Mrs. Miyu
    “Brian: "No that's y"
    Me: "Then how does x go?"
    Brian: "its this"
    Me: "where's the hammer fist"
    Brian: "There isn't one"
    Me: "I thought there was”


    Wow that sounds familiar, about what I go through in every class LOL. Also cool website, I will e mail a link to my parents they were talking about having a site built for their horse business. I just don’t have the know how or the patience to mess with Html (:
    One of the hardest things for adults to do is to learn how to learn again.
    Quality outweighs quantity every time.

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    Default Re: A few questions, some gripes, and even some opinions

    Quote Originally Posted by 2004hemi
    Wow that sounds familiar, about what I go through in every class LOL. Also cool website, I will e mail a link to my parents they were talking about having a site built for their horse business. I just don’t have the know how or the patience to mess with Html (:
    Thank you, I appreciate it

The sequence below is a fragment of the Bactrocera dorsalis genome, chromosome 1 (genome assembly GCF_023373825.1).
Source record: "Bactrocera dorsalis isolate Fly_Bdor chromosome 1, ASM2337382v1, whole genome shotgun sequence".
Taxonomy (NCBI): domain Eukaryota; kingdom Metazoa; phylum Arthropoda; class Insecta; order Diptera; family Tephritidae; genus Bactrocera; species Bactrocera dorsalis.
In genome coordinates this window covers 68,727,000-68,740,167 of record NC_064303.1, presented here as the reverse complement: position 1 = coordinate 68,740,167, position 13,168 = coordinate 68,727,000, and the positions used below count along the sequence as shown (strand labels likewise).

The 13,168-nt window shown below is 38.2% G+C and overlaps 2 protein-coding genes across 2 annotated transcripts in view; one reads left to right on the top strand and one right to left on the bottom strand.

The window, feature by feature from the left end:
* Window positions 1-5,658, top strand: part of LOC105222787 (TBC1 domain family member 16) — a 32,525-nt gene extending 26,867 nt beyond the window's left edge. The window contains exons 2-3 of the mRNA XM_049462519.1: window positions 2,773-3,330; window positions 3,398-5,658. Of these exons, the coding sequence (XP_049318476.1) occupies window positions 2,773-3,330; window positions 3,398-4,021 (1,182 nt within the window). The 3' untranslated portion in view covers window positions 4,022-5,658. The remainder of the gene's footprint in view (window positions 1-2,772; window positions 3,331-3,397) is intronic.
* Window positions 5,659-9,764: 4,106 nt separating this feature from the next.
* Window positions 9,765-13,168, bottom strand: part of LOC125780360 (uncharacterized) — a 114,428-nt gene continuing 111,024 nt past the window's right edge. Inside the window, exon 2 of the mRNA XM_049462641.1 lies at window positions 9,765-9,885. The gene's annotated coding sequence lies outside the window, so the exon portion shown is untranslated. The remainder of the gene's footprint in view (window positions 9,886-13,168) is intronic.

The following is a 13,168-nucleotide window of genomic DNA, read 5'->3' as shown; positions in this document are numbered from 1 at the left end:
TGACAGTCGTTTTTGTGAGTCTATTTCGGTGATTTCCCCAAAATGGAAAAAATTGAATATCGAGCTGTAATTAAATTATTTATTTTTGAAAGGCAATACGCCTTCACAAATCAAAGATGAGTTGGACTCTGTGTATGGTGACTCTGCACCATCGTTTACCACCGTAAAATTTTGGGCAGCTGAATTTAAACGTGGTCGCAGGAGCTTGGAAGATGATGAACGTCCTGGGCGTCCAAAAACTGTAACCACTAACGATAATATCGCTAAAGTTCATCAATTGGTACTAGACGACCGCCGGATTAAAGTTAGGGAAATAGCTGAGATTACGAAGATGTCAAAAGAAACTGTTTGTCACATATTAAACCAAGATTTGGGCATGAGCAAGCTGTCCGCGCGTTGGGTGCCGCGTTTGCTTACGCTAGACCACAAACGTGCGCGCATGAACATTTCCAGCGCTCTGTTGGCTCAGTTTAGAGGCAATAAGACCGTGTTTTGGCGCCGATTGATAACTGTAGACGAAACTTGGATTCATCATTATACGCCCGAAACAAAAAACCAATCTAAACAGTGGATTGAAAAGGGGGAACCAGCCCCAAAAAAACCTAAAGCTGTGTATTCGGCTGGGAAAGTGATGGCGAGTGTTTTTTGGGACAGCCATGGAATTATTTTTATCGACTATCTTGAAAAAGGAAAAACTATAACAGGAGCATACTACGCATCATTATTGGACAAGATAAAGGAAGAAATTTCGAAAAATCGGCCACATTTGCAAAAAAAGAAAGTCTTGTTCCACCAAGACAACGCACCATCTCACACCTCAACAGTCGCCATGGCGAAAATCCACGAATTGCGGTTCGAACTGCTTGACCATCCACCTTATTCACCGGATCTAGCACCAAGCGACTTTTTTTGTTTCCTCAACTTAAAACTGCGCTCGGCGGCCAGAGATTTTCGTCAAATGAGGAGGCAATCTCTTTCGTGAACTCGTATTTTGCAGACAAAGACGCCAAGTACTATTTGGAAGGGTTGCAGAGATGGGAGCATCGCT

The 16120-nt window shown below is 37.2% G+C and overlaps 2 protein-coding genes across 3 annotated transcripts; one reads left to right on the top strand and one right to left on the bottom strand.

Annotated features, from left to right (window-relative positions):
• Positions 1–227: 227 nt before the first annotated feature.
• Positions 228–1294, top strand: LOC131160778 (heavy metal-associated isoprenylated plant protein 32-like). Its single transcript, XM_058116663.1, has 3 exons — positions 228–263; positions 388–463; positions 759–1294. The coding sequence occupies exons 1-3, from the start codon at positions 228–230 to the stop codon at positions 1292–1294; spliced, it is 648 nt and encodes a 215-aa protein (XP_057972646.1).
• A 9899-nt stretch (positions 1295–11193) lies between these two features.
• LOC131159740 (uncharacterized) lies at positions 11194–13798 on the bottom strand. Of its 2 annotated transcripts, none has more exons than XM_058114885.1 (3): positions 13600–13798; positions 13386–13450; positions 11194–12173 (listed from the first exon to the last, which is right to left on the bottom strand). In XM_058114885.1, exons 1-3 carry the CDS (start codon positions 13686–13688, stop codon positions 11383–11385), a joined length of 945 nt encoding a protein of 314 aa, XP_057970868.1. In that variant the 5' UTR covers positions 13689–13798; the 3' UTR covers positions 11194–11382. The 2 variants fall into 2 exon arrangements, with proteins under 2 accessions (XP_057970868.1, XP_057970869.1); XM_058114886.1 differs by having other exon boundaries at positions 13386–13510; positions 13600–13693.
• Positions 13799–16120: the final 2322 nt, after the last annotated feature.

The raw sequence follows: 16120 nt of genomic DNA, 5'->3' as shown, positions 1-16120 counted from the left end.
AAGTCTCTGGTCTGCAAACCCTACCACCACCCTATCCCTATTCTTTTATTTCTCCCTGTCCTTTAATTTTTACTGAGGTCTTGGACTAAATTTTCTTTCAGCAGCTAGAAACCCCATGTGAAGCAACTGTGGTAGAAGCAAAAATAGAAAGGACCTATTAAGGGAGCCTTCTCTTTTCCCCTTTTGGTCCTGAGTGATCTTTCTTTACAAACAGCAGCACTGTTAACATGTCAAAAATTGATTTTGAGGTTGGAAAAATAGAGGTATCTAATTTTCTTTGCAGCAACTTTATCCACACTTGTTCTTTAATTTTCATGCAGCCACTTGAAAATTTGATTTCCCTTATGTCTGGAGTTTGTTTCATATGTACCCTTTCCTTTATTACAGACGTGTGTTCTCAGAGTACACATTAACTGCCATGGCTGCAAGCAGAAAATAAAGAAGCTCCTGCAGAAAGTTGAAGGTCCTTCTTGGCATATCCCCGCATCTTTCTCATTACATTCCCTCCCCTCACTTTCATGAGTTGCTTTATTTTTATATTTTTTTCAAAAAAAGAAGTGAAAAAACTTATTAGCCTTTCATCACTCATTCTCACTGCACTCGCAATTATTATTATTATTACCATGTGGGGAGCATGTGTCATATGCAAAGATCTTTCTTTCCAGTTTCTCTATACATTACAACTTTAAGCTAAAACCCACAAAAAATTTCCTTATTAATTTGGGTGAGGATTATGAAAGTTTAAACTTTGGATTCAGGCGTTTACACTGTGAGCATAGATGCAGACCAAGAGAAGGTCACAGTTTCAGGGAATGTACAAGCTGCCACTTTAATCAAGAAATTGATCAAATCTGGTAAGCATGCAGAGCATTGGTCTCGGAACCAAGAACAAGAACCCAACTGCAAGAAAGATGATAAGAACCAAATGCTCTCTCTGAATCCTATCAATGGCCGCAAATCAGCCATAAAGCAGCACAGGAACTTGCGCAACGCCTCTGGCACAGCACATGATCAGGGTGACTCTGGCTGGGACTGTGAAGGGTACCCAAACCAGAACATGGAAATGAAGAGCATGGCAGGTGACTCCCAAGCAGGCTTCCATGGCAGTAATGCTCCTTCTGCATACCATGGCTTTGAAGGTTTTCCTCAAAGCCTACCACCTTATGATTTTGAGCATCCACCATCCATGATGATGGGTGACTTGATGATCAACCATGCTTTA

I guess what we're all trying to say is that its OK to be confused. On my black belt exam, I started off with one tech, and ended it with a similar one. I was basically told that it was ok since I made it flow together seamlessly n_n*

    And since its ok to be confused, its also ok to ask questions to get it clarified!
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    Default Re: A few questions, some gripes, and even some opinions

    Quote Originally Posted by 2004hemi
    I guess my first question is what do you think is the most affective and practical kick for street use be it a Kenpo style kick or otherwise.
    The one that works......., this would depend on the situation and position of your attacker as well as your ability to get it off quickly without thinking!! (don't try to make the xyz kick work for everything, why are there so many different kicks?? think about it)
    Quote Originally Posted by 2004hemi
    Then that brings back to Kenpo, in some of the stances, I’ll take the neutral bow for instance. To me this is an uncomfortable stance
    Foundation is everything, the neutral bow stance is just that, the most efficient NEUTRAL stance. Keep in mind the neutral bow stance is where all other stances come from (pivot your back foot to face forward = Forward Bow, pivot your front foot to face backwards = Reverse Bow, Kneel forward with the rear leg = Closed Kneel, kneel down both legs /w knees apart = Wide Kneel, etc.....)
    Foundation is everything and Foundation starts w/ the Neutral Bow!!

    Quote Originally Posted by 2004hemi
    I have star block set down good.
    This set is by far the most important set in Kenpo IMHO!! Ask anyone what the most important move is in ANY technique??